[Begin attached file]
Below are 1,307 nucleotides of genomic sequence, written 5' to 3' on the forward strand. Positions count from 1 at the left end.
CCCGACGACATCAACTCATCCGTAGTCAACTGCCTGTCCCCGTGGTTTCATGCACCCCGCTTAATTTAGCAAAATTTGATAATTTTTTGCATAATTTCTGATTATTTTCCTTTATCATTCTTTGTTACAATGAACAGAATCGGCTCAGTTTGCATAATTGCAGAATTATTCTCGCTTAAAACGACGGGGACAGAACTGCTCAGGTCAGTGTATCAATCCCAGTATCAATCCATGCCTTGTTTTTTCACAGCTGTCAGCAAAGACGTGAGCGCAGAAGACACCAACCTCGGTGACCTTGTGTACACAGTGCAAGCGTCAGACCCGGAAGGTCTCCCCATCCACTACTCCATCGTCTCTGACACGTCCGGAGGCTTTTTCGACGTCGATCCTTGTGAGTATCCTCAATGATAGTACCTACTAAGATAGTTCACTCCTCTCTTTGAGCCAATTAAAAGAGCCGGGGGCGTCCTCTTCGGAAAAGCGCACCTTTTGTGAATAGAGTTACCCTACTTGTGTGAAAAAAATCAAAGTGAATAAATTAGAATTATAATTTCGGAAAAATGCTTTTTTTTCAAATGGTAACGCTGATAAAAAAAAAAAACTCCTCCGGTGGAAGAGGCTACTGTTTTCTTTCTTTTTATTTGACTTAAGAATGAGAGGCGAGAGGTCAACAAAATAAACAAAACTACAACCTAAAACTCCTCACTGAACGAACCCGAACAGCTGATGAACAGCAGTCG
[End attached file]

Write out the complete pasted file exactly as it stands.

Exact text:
Below are 1,307 nucleotides of genomic sequence, written 5' to 3' on the forward strand. Positions count from 1 at the left end.
CCCGACGACATCAACTCATCCGTAGTCAACTGCCTGTCCCCGTGGTTTCATGCACCCCGCTTAATTTAGCAAAATTTGATAATTTTTTGCATAATTTCTGATTATTTTCCTTTATCATTCTTTGTTACAATGAACAGAATCGGCTCAGTTTGCATAATTGCAGAATTATTCTCGCTTAAAACGACGGGGACAGAACTGCTCAGGTCAGTGTATCAATCCCAGTATCAATCCATGCCTTGTTTTTTCACAGCTGTCAGCAAAGACGTGAGCGCAGAAGACACCAACCTCGGTGACCTTGTGTACACAGTGCAAGCGTCAGACCCGGAAGGTCTCCCCATCCACTACTCCATCGTCTCTGACACGTCCGGAGGCTTTTTCGACGTCGATCCTTGTGAGTATCCTCAATGATAGTACCTACTAAGATAGTTCACTCCTCTCTTTGAGCCAATTAAAAGAGCCGGGGGCGTCCTCTTCGGAAAAGCGCACCTTTTGTGAATAGAGTTACCCTACTTGTGTGAAAAAAATCAAAGTGAATAAATTAGAATTATAATTTCGGAAAAATGCTTTTTTTTCAAATGGTAACGCTGATAAAAAAAAAAAACTCCTCCGGTGGAAGAGGCTACTGTTTTCTTTCTTTTTATTTGACTTAAGAATGAGAGGCGAGAGGTCAACAAAATAAACAAAACTACAACCTAAAACTCCTCACTGAACGAACCCGAACAGCTGATGAACAGCAGTCG